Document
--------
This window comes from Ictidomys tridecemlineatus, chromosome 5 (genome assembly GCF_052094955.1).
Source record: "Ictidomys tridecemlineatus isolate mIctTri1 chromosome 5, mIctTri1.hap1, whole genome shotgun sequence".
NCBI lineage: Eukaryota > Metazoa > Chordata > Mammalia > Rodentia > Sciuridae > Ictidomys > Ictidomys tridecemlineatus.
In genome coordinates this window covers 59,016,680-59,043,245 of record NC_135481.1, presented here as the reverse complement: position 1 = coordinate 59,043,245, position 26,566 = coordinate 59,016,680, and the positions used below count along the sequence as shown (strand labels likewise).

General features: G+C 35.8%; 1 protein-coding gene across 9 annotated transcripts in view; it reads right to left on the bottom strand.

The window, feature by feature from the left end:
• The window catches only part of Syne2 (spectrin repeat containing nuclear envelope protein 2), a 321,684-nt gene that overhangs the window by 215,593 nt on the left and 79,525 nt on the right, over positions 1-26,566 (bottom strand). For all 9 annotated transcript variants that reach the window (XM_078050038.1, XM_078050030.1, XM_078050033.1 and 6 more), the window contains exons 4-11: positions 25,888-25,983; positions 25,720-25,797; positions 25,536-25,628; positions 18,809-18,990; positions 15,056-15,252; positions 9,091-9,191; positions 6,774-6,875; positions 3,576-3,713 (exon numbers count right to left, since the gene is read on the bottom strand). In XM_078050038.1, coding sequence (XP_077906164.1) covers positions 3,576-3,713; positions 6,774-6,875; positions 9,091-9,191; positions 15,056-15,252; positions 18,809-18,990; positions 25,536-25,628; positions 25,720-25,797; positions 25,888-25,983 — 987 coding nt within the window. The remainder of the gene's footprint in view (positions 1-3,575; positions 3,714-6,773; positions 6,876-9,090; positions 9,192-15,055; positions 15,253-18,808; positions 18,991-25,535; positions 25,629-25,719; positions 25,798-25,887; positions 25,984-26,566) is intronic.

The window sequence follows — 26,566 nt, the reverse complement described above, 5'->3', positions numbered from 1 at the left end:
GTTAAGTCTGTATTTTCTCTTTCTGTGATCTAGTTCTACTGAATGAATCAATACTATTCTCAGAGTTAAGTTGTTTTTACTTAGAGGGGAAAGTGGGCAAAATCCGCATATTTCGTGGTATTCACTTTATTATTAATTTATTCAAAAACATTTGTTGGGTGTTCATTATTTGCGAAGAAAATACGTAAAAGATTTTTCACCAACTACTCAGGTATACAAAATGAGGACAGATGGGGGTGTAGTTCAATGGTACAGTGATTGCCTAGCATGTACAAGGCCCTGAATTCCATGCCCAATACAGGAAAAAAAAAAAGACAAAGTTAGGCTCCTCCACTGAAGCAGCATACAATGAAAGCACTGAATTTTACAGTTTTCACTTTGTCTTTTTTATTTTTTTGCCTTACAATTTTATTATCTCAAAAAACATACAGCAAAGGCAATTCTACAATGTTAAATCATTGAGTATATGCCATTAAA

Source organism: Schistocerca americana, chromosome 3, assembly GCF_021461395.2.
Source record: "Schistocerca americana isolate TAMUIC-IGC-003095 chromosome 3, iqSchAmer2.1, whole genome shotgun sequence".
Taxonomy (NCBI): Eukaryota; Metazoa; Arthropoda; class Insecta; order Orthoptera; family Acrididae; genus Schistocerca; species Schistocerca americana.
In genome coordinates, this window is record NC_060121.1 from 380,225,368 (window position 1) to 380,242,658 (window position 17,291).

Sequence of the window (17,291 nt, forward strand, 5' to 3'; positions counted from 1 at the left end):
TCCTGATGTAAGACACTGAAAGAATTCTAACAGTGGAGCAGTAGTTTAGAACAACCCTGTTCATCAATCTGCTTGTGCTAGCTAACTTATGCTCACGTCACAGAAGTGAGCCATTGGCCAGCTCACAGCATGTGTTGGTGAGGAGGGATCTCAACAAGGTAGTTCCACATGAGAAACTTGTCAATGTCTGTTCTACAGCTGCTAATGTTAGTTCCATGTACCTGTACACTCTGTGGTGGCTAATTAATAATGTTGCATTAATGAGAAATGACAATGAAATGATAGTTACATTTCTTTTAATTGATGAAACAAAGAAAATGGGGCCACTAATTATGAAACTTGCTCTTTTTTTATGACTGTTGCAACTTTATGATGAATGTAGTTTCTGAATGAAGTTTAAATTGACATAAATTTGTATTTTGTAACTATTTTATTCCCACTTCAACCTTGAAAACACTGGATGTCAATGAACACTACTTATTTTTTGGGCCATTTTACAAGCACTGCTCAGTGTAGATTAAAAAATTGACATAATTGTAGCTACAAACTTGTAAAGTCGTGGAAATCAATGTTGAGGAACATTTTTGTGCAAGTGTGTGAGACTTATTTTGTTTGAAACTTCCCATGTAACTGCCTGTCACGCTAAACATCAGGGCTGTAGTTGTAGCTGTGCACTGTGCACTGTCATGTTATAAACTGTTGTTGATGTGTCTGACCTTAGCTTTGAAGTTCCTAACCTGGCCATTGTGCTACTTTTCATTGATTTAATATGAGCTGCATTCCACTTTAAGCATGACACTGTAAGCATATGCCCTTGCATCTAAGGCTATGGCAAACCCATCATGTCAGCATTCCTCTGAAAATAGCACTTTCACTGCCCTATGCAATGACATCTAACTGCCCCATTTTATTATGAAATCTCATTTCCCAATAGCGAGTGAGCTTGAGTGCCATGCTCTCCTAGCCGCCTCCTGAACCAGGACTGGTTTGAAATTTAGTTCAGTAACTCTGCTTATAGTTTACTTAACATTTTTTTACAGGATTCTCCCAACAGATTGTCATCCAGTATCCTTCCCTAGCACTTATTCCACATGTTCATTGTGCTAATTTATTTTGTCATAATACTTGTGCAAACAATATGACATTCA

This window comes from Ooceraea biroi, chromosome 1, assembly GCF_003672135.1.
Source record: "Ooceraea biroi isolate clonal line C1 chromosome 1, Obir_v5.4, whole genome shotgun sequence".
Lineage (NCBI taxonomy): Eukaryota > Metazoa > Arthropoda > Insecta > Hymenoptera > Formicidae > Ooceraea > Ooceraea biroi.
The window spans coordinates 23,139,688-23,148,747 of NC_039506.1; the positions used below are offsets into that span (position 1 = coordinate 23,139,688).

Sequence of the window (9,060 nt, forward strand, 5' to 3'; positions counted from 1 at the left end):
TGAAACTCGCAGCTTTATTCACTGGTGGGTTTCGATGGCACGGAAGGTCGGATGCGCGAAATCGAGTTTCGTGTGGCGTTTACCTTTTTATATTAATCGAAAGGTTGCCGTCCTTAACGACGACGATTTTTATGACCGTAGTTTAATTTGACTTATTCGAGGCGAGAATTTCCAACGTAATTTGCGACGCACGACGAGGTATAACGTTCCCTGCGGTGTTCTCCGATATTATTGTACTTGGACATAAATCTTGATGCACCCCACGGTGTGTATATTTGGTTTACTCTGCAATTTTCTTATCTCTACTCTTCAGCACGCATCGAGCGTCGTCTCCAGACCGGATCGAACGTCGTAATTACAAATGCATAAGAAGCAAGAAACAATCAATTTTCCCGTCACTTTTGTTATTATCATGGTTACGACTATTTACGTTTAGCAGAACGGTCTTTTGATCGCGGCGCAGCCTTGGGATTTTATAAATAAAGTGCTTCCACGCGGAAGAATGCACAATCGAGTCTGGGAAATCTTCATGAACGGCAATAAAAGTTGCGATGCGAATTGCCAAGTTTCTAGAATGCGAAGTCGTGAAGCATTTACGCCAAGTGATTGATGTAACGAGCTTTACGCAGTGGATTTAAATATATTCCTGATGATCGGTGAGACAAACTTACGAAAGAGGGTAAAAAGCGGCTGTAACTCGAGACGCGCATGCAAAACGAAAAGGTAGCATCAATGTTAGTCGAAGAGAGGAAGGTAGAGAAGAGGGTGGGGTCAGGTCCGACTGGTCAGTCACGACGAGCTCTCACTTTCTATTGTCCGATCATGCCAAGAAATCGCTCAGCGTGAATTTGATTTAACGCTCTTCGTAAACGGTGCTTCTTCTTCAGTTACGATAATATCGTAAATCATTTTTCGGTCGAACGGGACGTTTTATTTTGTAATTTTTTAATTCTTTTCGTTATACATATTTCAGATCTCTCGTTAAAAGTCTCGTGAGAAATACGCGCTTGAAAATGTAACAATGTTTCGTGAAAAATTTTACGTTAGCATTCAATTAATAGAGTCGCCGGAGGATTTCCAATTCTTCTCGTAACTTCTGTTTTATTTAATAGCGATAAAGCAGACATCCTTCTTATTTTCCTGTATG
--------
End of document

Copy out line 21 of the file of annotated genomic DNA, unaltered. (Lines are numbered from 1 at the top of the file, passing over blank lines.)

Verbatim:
TGAAACTCGCAGCTTTATTCACTGGTGGGTTTCGATGGCACGGAAGGTCGGATGCGCGAAATCGAGTTTCGTGTGGCGTTTACCTTTTTATATTAATCGAAAGGTTGCCGTCCTTAACGACGACGATTTTTATGACCGTAGTTTAATTTGACTTATTCGAGGCGAGAATTTCCAACGTAATTTGCGACGCACGACGAGGTATAACGTTCCCTGCGGTGTTCTCCGATATTATTGTACTTGGACATAAATCTTGATGCACCCCACGGTGTGTATATTTGGTTTACTCTGCAATTTTCTTATCTCTACTCTTCAGCACGCATCGAGCGTCGTCTCCAGACCGGATCGAACGTCGTAATTACAAATGCATAAGAAGCAAGAAACAATCAATTTTCCCGTCACTTTTGTTATTATCATGGTTACGACTATTTACGTTTAGCAGAACGGTCTTTTGATCGCGGCGCAGCCTTGGGATTTTATAAATAAAGTGCTTCCACGCGGAAGAATGCACAATCGAGTCTGGGAAATCTTCATGAACGGCAATAAAAGTTGCGATGCGAATTGCCAAGTTTCTAGAATGCGAAGTCGTGAAGCATTTACGCCAAGTGATTGATGTAACGAGCTTTACGCAGTGGATTTAAATATATTCCTGATGATCGGTGAGACAAACTTACGAAAGAGGGTAAAAAGCGGCTGTAACTCGAGACGCGCATGCAAAACGAAAAGGTAGCATCAATGTTAGTCGAAGAGAGGAAGGTAGAGAAGAGGGTGGGGTCAGGTCCGACTGGTCAGTCACGACGAGCTCTCACTTTCTATTGTCCGATCATGCCAAGAAATCGCTCAGCGTGAATTTGATTTAACGCTCTTCGTAAACGGTGCTTCTTCTTCAGTTACGATAATATCGTAAATCATTTTTCGGTCGAACGGGACGTTTTATTTTGTAATTTTTTAATTCTTTTCGTTATACATATTTCAGATCTCTCGTTAAAAGTCTCGTGAGAAATACGCGCTTGAAAATGTAACAATGTTTCGTGAAAAATTTTACGTTAGCATTCAATTAATAGAGTCGCCGGAGGATTTCCAATTCTTCTCGTAACTTCTGTTTTATTTAATAGCGATAAAGCAGACATCCTTCTTATTTTCCTGTATG